Manufacturing technique The fineness of muslin cloth used to depend usually on the art of making yarns. The most appropriate time for making yarns was early morning as the air then carried the highest moisture. For making yarns weavers needed taku, a bamboo basket, a shell and a stone cup. They used popcorn, rice or barley for starch. Before making jamdani designs they used to dye their yarn and starch it. For dye they used flowers and leaves of creepers. For quality jamdani they used yarn of 200 to 250 counts. These days weavers buy fine yarn from the market and use chemical dyes instead of herbal dyes. For making jamdani two weavers sit side by side at a loom to work on the delicate designs. Jamdani designs are made while the fabric is still on the loom. Coarse yarns are used for designs to make the motifs rise above the fabric. Originally, the motifs used to be made on gray fabric. Later on fabrics of other colours were also used. In the 1960s, jamdani work on red fabric became very popular. The Victoria and Albert Museum of London has a fine collection of jamdani with work in white on white fabric.
Varieties of jamdani work The main peculiarity of jamdani work is the geometric design. The expert weavers do not need to draw the design on paper. They do it from their memory. Jamdanis have different names according to their design. For instance, panna hajar, dubli jal, butidar, tersa, jalar, duria, charkona, mayur pyanch, kalmilata, puilata, kachupata, katihar, kalka pad, angurlata, sandesh pad, prajapati pad, durba pad shaplaful, baghnali, juibuti, shal pad, chandra pad, chandrahar, hansa, jhumka, kauar thyanga pad chalta pad, inchi pad, bilai adakul naksha, kachupata pad, badghat pad, karlapad, gila pad, kalasful, murali jal, kachi pad, mihin pad, kankra pad, shamukbuti, prajapati buti, belpata pad, jabaful and badur pakhi pad. Present day jamdani saris have on their ground designs of rose, jasmine, lotus, bunch of bananas, bunch of ginger and sago. Efforts are underway to revive traditional jamdani designs. A jamdani with small flowers diapered on the fabric is known as butidar. If these flowers are arranged in reclined position it is called tersa jamdani. It is not necessary that these designs are made of flowers only. There can be designs with peacocks and leaves of creepers. If such designs cover the entire field of the sari it is called jalar naksha. If the field is covered with rows of flowers it is known as fulwar jamdani. Duria jamdani has designs of spots all over. Belwari jamdani with colourful golden borders used to be made during the Mughal period, especially for the women of the inner court.
Decline of jamdani craft For a long time the Mughals used to regulate the production of expensive jamdani. The Daroga of the mulmul khas factory in Dhaka used to engage weavers, who were paid wages in advance. Increased demands for jamdani weavers caused a rise in their wage and subsequently, the prices of jamdani too. Most expansive jamdani exclusively for the royalties were produced in royal karkhana (factory). The aristocratic people also engaged expensive karigar (craftsman) for manufacturing jamdani. Expensive Jamdani had a world market too. Asian and European royalties regularly put up orders for Dhakai Jamdani through various companies. The production of expensive jamdani suffered set back in the early 19th century when cheaper machine-made jamdani began to capture the world market for jamdani.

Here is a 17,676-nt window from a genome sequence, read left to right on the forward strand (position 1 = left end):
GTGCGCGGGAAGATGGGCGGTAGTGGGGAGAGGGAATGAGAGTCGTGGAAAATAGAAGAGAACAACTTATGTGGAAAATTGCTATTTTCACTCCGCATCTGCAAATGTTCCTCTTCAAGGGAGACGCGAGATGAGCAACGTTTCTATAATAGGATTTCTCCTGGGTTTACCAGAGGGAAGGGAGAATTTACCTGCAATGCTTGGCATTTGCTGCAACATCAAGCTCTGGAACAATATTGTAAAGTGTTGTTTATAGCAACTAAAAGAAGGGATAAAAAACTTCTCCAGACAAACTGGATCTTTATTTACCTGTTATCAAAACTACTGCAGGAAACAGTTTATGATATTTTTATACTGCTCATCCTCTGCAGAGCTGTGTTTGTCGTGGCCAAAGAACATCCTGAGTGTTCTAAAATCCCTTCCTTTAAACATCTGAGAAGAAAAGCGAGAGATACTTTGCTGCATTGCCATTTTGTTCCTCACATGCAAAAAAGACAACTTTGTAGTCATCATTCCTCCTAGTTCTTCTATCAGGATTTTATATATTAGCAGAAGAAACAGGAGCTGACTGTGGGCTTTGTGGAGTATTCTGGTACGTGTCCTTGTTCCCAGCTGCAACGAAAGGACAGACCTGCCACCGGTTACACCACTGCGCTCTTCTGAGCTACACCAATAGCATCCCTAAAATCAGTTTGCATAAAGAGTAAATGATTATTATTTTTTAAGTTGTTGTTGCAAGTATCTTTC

However, the long tradition of jamdani craftsmanship is still alive. At present, a major problem of the industry is that the weavers do not get adequate wages for their labour. A good piece of jamdani sari needs the labour of one to two months and the wage paid to the weavers does not compensate for their labour. The producers often do not have direct access to sari markets and because of their dependence on the middlemen, who often form informal cartels, they are deprived of their share of profit. Sometimes, the producers fail to recover the costs.
Many organisations now patronise jamdani industry and this is helping the production of superior quality jamdani. Some jamdani saris now sell for up to Tk 10,000 a piece. We have heard that sometime in the 1990s, the BANGLADESH NATIONAL MUSEUM bought a jamdani sari with designs of bunches of grapes and grape leaves for Tk 35,000. The common people cannot afford to buy quality jamdani saris because of their high price.

Folklore of Bengal

By the word 'folk-lore' a folklorist means myths, legends, folktales, proverbs, riddles, folk verses, folk beliefs, folk superstitions, customs, folk drama, folk song, folk music, folk dance, ballads, folk cults, folk gods and goddesses, rituals, festivals, magic, witchcraft, folk art and craft, and variety of forms of artistic expression of oral culture or rural and tribal folks or unlettered city dwellers that bind man to man. Most of the people from the rural Bengal are guided by the above mentioned attributes. Unfortunately, those are not available in written form. Details of all those can be available in the memories of the people.
In Bengali we do not get any narrative poems other than those celebrating the activities of deities or deified heros until we come to seventeenth century. The framework of these religious poems of Bengal has affinity with the romantic narrative poems of western Indo-Aryan. The common features are
(i) salutation to Ganesh, the god of success; to Saraswati, the goddess of learning and to other deities at the beginning, followed by some account of the poet himself;